As soon as the high-pressure piston 18 clears the opening of the control line 32 into the second low-pressure chamber 24, the pressure at the second control inlet 31 drops, and the valve element 29 changes its switching position to the position shown in FIG. 2. The cycle then starts over again.

The supply unit I that has been described thus makes it possible to supply both manually operated tools with hydraulic fluid under increased pressure and units that are to be used where no hydraulic supply was previously available, for example, in certain machine tools.

Individual parts of the pressure booster 6, for example, the high-pressure piston 18 and the low-pressure piston 22, can be made of light metal or even plastic to reduce the weight of the supply unit 1. The choice of materials depends on the pressure ratios.

When the switch 14 is opened, pressure relief occurs, because the pump 2 stops operating. In this case, the valve 38 can be opened in order to relieve the pressure on the high-pressure side as well, i.e., to allow hydraulic fluid to drain from the pressure outlet 7 into the tank 15. This can be accomplished by an operator operating the handle 39. However, it is also possible to couple the handle 39 with the switch 14 or the motor 9 by mechanical or electrical means, so that the valve 38 is automatically operated as a function of whether the pump 2 is running or not.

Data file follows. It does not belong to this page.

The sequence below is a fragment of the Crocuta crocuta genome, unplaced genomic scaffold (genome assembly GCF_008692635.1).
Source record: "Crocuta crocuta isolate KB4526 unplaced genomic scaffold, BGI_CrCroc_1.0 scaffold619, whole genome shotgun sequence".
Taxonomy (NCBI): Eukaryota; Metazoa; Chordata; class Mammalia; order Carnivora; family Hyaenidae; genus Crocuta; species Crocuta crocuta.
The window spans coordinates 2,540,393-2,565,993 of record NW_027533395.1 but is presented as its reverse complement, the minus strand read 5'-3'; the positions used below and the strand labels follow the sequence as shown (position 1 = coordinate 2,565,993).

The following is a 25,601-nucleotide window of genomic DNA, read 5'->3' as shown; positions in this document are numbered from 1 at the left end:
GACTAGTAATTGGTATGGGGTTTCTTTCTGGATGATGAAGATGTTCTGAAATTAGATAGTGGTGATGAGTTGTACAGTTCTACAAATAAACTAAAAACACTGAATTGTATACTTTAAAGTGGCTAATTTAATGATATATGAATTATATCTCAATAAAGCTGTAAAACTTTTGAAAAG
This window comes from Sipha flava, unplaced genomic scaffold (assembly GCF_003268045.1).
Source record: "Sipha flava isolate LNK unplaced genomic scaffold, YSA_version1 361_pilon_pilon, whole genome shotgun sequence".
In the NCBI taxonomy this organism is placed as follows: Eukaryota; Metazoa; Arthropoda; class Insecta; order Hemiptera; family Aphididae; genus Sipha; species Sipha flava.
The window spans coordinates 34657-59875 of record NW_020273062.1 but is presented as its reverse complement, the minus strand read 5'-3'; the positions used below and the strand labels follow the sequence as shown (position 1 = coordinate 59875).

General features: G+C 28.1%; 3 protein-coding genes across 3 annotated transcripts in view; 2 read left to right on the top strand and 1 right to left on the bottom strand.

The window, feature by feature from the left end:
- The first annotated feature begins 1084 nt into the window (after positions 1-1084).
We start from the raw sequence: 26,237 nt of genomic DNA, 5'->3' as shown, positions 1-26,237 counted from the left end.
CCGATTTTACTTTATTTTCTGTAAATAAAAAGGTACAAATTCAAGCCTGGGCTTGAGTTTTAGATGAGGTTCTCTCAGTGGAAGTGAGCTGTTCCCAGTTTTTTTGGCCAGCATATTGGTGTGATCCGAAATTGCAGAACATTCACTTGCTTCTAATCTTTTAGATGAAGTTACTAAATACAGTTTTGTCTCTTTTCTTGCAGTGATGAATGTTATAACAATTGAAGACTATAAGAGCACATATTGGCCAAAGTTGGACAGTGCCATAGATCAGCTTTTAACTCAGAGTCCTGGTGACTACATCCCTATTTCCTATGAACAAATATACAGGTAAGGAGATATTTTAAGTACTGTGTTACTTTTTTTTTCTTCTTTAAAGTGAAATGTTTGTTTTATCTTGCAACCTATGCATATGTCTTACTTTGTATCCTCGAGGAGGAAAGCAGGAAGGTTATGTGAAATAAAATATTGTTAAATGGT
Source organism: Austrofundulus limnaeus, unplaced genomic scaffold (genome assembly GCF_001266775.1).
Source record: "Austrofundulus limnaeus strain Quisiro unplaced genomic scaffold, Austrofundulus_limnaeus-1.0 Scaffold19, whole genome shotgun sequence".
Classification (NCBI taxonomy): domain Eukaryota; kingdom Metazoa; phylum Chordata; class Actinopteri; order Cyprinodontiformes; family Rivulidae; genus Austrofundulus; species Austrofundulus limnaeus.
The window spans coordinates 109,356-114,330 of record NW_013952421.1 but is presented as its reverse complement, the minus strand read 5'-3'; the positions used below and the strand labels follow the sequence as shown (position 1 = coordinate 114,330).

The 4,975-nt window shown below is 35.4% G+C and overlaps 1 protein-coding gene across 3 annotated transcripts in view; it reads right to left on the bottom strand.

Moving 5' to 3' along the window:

In the embodiment shown here, the motor 9 is designed as an electric motor. This is a very convenient solution. In general, however, other types of drives are also possible, for example, an air motor or an internal combustion engine. The pressure booster described here is also merely an example. Other pressure boosters can also be used, for example, those in which the switching valve 26 is controlled by other means. The function of the switching valve 26 is also shown only schematically. The precise design of the switching valve 26 is unimportant as long as the pressure booster can operate as desired. Thus, it is certainly possible for the valve element 29 of the switching valve 26 to consist of several parts. It is not necessary for it to be designed as a slide valve as long as it can perform a function of the type described.